A German data recovery firm has warned of an increase in low-quality flash storage devices on the market, seemingly a result of components that fail quality control checks being repurposed in lower-capacity devices — with their original markings obliterated to mask the trick.
"Over the past year, we have found alarmingly low-quality memory chips with reduced capacity and erased manufacturer logos on the chips when opening defective USB flash drives," writes CBL Data Recovery's Conrad Heinicke of the company's discovery, in translation. "Obviously discarded and unrecognizable microSD cards are soldered to a USB stick and managed though an external controller instead of the microSD's internal controller. "These USB sticks were predominantly doubtful quality promotional gifts, but also included branded products."
The discovery of USB drives using failed microSD card components in only part of the reason Heinicke warns that "one should not rely too much on the reliability of flash storage." The company also accuses the move from single-level cell (SLC) flash, in which each memory cell could store a single bit of data, to multi-level cell (MLC) as being responsible for dropping the reliability of flash memory components even as it increased their storage capacity.
"Even in high-quality memory chips, the effort that must be done by manufacturers for error correction in the controller is enormous," Heinicke writes. "It is not surprising that data loss is common with the USB sticks in which discarded chips are installed. Flash memory is practical, but you should be aware that they can lose data, for example, when stored for longer periods of time. These unknown chips with erased manufacturer logo do not make data recovery easier for us. Fortunately, we have succeeded in improving our tools by using AI [Artificial Intelligence] and reducing the effort of software development to create flash memory recovery algorithms."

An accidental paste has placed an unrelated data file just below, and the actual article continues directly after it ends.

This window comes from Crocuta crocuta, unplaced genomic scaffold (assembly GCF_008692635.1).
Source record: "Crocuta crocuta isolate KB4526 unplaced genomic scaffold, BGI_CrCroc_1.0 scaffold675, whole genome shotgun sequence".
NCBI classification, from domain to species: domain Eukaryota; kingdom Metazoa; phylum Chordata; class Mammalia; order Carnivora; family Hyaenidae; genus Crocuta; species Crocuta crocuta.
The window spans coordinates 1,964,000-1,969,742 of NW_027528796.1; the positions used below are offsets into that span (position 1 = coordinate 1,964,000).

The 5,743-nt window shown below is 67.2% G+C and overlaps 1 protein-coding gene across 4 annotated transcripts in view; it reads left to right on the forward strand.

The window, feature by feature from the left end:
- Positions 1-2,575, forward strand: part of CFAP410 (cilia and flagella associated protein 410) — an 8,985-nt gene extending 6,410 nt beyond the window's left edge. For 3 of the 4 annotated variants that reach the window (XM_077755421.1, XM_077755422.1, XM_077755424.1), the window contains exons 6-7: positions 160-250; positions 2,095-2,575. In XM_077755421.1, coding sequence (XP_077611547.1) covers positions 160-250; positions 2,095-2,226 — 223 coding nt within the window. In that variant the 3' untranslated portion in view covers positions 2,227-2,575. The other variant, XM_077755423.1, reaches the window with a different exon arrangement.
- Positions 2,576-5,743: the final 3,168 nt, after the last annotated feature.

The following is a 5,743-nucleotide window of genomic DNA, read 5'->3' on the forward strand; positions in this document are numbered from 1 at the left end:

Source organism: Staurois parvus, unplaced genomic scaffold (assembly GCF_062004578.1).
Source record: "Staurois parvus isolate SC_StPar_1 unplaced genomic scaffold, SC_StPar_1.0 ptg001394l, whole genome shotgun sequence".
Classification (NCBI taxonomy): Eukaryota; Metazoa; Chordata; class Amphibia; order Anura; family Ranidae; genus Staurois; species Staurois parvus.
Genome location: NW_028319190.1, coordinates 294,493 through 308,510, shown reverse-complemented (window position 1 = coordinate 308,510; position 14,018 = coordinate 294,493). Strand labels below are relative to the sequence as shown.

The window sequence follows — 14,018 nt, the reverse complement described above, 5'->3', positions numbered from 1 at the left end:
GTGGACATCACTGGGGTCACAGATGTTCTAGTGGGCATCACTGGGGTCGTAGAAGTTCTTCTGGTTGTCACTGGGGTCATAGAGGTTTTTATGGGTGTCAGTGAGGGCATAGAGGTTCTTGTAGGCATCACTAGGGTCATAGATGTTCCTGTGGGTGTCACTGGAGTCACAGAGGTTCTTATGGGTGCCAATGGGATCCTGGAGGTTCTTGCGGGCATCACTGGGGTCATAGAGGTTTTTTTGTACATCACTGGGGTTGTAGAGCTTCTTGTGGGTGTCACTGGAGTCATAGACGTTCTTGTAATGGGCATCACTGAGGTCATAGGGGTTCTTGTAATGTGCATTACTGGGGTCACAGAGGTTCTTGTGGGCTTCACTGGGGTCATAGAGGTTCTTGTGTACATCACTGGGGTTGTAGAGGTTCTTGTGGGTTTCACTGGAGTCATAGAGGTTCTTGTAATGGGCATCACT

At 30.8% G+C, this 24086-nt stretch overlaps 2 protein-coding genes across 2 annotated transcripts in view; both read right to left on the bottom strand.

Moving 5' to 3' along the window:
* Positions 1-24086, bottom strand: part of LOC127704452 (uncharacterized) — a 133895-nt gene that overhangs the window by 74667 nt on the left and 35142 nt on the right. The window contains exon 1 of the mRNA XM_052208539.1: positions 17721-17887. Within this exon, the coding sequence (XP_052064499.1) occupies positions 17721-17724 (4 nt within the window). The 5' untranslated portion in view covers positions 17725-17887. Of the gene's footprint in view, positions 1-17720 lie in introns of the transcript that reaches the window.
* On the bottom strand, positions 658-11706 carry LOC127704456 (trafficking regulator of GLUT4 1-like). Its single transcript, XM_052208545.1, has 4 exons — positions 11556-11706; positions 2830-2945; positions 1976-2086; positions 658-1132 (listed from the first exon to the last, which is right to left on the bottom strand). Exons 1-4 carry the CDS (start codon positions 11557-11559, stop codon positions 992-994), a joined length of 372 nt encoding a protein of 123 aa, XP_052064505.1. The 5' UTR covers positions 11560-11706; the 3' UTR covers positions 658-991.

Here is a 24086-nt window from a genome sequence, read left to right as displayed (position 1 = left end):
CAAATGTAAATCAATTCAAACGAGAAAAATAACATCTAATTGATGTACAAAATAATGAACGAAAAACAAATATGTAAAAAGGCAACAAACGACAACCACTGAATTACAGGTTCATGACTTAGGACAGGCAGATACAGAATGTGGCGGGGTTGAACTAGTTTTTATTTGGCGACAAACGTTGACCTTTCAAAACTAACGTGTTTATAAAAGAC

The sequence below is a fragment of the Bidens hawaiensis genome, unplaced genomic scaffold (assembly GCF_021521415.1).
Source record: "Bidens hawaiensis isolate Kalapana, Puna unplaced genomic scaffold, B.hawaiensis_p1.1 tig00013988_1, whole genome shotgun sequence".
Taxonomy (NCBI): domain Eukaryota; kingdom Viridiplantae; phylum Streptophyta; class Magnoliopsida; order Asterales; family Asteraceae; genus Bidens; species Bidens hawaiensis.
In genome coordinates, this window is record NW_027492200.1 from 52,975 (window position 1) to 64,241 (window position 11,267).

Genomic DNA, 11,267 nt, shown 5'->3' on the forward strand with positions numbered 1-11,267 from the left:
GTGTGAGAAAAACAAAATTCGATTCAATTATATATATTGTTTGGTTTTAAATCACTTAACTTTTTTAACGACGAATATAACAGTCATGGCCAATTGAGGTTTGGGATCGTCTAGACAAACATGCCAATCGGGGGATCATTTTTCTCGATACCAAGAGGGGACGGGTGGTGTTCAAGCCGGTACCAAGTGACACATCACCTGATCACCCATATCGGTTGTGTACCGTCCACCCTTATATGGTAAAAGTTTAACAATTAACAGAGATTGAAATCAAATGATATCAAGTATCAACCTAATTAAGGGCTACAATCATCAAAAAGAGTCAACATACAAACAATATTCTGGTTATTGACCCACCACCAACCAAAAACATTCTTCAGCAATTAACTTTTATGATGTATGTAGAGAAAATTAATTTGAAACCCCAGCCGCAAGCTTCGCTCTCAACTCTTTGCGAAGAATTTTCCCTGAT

For those looking to avoid storage devices built around previously-discarded components, sticking to brand-name hardware is advised — though not always a guarantee. CBL offers some other tips, too, including storing flash devices at lower temperatures to slow bit-rot, reading their contents once or twice a year to give the error correction algorithms a chance to catch and fix minor errors early enough, and to avoid filling storage devices to their limit to leave room for wear-leveling algorithms to work.
CBL's full write-up is available, in German, on the company website.